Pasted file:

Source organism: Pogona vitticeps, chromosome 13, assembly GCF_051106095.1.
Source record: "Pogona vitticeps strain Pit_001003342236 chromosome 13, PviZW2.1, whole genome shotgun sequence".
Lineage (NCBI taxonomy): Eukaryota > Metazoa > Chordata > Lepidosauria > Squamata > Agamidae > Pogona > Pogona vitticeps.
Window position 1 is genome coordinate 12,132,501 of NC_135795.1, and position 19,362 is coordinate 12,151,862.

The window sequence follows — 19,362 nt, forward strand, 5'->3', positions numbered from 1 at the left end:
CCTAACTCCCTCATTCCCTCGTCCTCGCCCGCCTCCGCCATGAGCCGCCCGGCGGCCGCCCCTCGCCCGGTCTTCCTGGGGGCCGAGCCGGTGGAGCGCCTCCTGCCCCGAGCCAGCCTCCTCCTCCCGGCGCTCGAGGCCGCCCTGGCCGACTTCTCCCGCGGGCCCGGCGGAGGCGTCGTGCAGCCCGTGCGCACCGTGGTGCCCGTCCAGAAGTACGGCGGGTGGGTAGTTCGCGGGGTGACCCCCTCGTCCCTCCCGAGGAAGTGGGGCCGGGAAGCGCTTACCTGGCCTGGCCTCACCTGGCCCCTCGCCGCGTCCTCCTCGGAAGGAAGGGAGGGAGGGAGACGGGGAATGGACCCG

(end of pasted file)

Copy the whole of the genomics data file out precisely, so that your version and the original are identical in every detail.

Source organism: Pogona vitticeps, chromosome 13, assembly GCF_051106095.1.
Source record: "Pogona vitticeps strain Pit_001003342236 chromosome 13, PviZW2.1, whole genome shotgun sequence".
Lineage (NCBI taxonomy): Eukaryota > Metazoa > Chordata > Lepidosauria > Squamata > Agamidae > Pogona > Pogona vitticeps.
Window position 1 is genome coordinate 12,132,501 of NC_135795.1, and position 19,362 is coordinate 12,151,862.

The window sequence follows — 19,362 nt, forward strand, 5'->3', positions numbered from 1 at the left end:
CCTAACTCCCTCATTCCCTCGTCCTCGCCCGCCTCCGCCATGAGCCGCCCGGCGGCCGCCCCTCGCCCGGTCTTCCTGGGGGCCGAGCCGGTGGAGCGCCTCCTGCCCCGAGCCAGCCTCCTCCTCCCGGCGCTCGAGGCCGCCCTGGCCGACTTCTCCCGCGGGCCCGGCGGAGGCGTCGTGCAGCCCGTGCGCACCGTGGTGCCCGTCCAGAAGTACGGCGGGTGGGTAGTTCGCGGGGTGACCCCCTCGTCCCTCCCGAGGAAGTGGGGCCGGGAAGCGCTTACCTGGCCTGGCCTCACCTGGCCCCTCGCCGCGTCCTCCTCGGAAGGAAGGGAGGGAGGGAGACGGGGAATGGACCCG